Paul

  4. Ken Parish says:

    Paul

    I don’t agree that the prospects of nuclear energy are necessarily as problematic as you suggest (and I suspect Robert Merkel will support me). Fast breeder reactors, “pebble bed” reactors and a range of other new generation reactor technologies seem to have promise. Moreover, tight control of distribution, reprocessing and storage of nuclear fuel and waste by the wealthy nations which are developing these technologies can overcome most of the objections of the anti-nuclear lobby, especially given the potentially drastic consequences of doing nothing as you outline them, and the distinct lack of other immediately viable alternatives. However, as with geothermal, they’re not yet anywhere near a stage that would allow large scale commercial deployment.

    Moreover, it is said that there are ways in which some of the newer solar power technologies are capable of being harnessed to produce (effectively) baseload power by utilising a range of technologies to store the energy produced by solar arrays (e.g. as heat or hydrogen fuel) while the sun is shining and then using it to generate power at night. However, again the technologies to be used for such storage are still in development and unlikely to be available for large-scale commercial deployment for at least a decade. Obviously they won’t be cheap even then, but I guess it depends on what price is put on carbon emissions as to whether such technologies become commercially feasible. If the costs of alternatives (including doing nothing and adopting engineering solutions like space reflectors etc) are themselves very high (as they may well be), then solar might yet be one of the better options.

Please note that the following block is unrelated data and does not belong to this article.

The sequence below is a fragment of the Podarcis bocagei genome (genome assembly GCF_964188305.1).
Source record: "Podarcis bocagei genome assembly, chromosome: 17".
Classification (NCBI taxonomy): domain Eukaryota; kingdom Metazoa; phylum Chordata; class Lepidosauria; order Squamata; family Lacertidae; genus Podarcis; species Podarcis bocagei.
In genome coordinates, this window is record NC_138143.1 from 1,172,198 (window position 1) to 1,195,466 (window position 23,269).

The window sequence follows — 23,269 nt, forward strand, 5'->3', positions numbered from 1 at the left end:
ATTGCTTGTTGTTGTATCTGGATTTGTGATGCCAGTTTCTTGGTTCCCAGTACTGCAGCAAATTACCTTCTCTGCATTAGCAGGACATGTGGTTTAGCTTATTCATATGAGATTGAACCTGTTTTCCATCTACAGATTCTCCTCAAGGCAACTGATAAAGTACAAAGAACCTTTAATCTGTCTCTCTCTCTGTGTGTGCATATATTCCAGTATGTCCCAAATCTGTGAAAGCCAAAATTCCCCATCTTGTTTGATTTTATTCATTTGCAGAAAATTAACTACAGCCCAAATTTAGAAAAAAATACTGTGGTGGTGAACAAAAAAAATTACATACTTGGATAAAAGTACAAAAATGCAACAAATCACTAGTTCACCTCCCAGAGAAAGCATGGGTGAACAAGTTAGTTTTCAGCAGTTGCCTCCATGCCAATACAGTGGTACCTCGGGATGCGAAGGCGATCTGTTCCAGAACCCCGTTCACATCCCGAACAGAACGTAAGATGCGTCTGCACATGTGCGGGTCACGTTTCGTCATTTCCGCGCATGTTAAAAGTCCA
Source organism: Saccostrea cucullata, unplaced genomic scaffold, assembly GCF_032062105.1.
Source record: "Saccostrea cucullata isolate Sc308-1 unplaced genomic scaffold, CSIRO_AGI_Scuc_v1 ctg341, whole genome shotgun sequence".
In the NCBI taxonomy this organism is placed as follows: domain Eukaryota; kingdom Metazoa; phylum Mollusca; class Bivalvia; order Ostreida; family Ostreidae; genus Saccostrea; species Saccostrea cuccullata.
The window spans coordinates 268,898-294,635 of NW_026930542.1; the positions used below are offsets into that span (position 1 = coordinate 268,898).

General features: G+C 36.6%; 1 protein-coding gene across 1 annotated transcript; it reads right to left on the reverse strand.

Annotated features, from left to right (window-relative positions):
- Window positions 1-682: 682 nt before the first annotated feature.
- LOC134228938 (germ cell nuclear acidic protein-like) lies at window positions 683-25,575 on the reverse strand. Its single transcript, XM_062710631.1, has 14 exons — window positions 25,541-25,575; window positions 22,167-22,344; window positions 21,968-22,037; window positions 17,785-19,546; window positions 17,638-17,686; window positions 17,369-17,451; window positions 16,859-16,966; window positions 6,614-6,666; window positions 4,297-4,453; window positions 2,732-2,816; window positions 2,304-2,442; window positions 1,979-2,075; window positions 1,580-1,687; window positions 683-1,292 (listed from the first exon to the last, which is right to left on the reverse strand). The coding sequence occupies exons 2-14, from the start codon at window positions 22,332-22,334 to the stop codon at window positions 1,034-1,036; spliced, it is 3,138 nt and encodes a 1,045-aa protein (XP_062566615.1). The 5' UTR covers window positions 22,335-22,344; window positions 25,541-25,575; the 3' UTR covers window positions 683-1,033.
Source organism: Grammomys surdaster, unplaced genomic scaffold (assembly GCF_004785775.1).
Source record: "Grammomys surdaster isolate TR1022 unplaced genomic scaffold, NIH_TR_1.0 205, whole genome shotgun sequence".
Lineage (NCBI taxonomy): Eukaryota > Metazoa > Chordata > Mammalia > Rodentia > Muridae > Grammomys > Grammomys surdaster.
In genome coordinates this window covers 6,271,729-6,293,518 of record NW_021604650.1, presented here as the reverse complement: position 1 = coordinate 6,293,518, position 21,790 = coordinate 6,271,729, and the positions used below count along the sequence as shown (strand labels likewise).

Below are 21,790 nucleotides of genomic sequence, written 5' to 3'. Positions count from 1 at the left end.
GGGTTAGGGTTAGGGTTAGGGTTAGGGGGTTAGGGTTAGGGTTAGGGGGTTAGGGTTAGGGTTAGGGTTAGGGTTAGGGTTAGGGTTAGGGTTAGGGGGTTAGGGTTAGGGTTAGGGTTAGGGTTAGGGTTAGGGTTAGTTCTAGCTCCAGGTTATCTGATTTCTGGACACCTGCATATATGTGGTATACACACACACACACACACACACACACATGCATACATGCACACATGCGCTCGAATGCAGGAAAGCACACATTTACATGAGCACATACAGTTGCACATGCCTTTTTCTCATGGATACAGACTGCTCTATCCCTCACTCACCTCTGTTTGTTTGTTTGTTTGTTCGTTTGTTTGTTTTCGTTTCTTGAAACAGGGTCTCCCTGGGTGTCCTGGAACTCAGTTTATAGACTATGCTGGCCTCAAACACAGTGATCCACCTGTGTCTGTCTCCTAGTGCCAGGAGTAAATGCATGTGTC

We certainly should keep an open mind about all these possibilities, which is where I think your post is invaluable in challenging the complacent and tunnel-visioned assumptions of most of the participants in this debate (on both pro- and anti- global warming sides).

  5. Joe D says:

    What bothers me a little about this argument is that this development is often mentioned in the same breath as the possibility that the Northern Gulf Stream would come to a halt, making Northern Europe much colder. W

    AFAIK this situation will lead to dramatic fluctuations in temp over relatively short periods before the system equilibrises – not good for civilisation, cf latest books by Jared Diamond, Brian Fagan and Tim Flannery (none of whom by the way are climate scientists but that shouldn’t detract from the serious message that they convey very well).

  6. Paul Frijters says:

    Hi Ken,

    thanks for the encouragement.
    Like you, I am willing to assess nuclear based on its merits, but I though safe storage was one of the things that made nuclear expensive and that at current prices, carbon is still a lot cheaper than nuclear for base load energy. Where I perhaps am more skeptical than you is that I dont think it is possible to set an artificial ‘world carbon price level’, i.e. the free riding will thwart any attempt to rig the market and artificially have a higher price for carbon than the market price. Then the alternatives have to prove themselves in competition with carbon (oil, coal, brown coal, gas, peat, ethanol, and all the rest of it). Another source of skepticism I have is that many forms of transport seem to really only be possible with carbon, air trafic in particular, and that these forms of transport are increasing rapidly in use. This seems to me to limit the degree to which carbon can be substituted as a fuel by alternatives.
    However, I think we agree on the main thrust that the debate needs to centre around engineering solutions and needs to face up to the unlikeliness of solving the free-rider issue with world-consensus solutions.